EU urges Turkey reforms on freedom of expression

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BRUSSELS, Nov 6 (Reuters) The European Commission today said that Turkey must make ''significant further efforts'' on freedom of expression and religion to move forward in its bid for EU entry now it has overcome a constitutional crisis.

In an annual progress report on the European Union's biggest and most controversial candidate, the EU executive also demanded more effort to enable the mainly Kurdish population of southeastern Turkey to enjoy full rights and freedoms.

Enlargement Commissioner Olli Rehn said democracy had prevailed over military intervention in politics in this year's crisis over the election of a new president, and Ankara must now renew the momentum of reforms that had slowed since 2005.

''The new momentum should now be used to relaunch the reforms to improve fundamental freedoms, particularly the freedom of expression and religious freedom, so that they prevail in all corners of the country and in all walks of life,'' Rehn said.

He recommended that the EU should not open accession talks with Turkey on the key policy area of justice and human rights until Ankara had repealed or amended what he called the ''infamous article 301'' of its penal code, used to prosecute journalists and intellectuals for ''insulting Turkishness''.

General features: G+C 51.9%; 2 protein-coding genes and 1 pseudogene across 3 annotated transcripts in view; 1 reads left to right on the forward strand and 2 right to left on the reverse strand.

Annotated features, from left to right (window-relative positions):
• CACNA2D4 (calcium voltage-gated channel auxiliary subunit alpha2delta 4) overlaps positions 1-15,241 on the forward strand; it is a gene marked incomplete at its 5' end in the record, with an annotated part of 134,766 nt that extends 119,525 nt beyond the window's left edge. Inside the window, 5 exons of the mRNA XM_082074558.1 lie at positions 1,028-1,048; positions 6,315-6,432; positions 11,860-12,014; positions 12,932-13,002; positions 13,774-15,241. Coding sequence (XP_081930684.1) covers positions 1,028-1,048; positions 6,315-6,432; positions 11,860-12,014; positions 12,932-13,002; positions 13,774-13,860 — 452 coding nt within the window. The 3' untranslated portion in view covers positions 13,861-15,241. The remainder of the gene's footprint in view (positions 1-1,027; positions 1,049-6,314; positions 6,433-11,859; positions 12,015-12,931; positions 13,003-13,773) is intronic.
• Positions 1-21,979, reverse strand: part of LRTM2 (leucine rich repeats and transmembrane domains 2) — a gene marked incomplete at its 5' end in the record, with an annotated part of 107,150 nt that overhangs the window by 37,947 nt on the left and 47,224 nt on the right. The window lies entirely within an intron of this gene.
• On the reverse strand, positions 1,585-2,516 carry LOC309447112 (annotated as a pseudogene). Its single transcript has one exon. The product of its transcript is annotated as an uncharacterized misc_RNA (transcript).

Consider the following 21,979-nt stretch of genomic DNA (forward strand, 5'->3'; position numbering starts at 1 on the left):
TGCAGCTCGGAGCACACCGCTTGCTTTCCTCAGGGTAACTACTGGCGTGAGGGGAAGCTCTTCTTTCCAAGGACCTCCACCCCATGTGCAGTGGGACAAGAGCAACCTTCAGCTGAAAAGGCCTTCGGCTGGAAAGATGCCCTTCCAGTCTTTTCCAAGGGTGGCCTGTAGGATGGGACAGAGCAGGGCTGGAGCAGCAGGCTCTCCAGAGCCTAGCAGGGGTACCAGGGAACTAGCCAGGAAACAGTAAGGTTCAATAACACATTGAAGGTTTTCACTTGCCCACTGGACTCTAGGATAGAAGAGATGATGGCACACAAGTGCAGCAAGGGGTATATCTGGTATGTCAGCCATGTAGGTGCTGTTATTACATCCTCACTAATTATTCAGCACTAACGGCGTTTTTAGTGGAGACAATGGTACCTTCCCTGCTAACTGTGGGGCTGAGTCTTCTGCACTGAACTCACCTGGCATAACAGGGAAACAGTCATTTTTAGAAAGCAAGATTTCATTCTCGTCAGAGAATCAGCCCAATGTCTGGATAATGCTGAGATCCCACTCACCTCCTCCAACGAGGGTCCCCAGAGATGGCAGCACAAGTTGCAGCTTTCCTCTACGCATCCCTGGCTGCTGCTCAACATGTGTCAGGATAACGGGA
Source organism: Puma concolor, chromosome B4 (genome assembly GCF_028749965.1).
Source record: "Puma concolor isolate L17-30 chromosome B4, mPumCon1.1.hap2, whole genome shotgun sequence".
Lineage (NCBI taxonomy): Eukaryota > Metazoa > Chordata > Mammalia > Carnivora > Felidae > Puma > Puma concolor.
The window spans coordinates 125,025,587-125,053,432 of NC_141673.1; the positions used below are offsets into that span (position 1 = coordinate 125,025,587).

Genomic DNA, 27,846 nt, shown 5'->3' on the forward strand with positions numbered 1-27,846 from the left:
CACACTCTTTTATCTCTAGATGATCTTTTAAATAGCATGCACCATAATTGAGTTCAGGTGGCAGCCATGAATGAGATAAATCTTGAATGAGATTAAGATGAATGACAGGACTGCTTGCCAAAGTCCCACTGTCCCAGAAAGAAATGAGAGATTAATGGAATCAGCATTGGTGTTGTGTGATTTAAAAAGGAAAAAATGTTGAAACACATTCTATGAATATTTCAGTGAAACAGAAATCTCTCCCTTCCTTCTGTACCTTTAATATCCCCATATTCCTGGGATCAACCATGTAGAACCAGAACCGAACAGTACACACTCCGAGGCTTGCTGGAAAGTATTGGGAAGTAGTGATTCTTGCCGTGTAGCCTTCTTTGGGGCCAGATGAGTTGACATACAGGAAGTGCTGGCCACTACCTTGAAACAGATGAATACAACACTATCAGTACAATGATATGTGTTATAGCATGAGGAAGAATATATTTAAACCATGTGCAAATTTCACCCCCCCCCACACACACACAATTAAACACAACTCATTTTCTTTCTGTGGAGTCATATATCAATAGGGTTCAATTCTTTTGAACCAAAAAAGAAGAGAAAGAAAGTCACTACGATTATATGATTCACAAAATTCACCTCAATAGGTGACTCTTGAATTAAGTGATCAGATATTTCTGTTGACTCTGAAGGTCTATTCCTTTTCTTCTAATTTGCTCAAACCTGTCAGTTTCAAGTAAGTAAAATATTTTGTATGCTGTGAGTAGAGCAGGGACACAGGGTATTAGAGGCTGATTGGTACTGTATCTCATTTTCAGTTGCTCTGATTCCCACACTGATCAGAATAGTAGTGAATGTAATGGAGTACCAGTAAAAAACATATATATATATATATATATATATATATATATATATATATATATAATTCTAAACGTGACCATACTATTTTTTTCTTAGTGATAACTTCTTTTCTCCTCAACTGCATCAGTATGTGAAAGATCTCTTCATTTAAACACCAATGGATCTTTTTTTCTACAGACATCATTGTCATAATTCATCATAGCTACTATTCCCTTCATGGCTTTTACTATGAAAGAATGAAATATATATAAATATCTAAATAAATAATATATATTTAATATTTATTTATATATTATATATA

The report, issued amid tension between Turkey and Iraq over attacks by Turkish Kurdish separatists, highlighted the need for progress on the rights of Kurds, as well as women, children and trade unions and civilian oversight over the military.

Rehn strongly condemned terrorist attacks and said Turkey had the right to protect its population but urged Ankara and Baghdad to solve the crisis over cross-border attacks by the Kurdistan Workers Party (PKK) through cooperation.

''It is important Turkey continues to work with Iraq, with regional authorities (in Kurdish northern Iraq) and with the international community in order to tackle this serious problem of terrorism by means of cooperation to achieve a political solution to this problem,'' he said.

Turkey began accession negotiations in 2005 but the EU suspended talks last December on eight of the 35 chapters into which EU law is divided after Ankara refused to open its ports and airports to traffic from Cyprus.

French President Nicolas Sarkozy, elected in May, has said Turkey is not geographically in Europe and should not join the 27-nation bloc.

Rehn said the EU must stick to its word and open new negotiating chapters as and when they are ready to maintain the visibility and credibility of the accession prospects.


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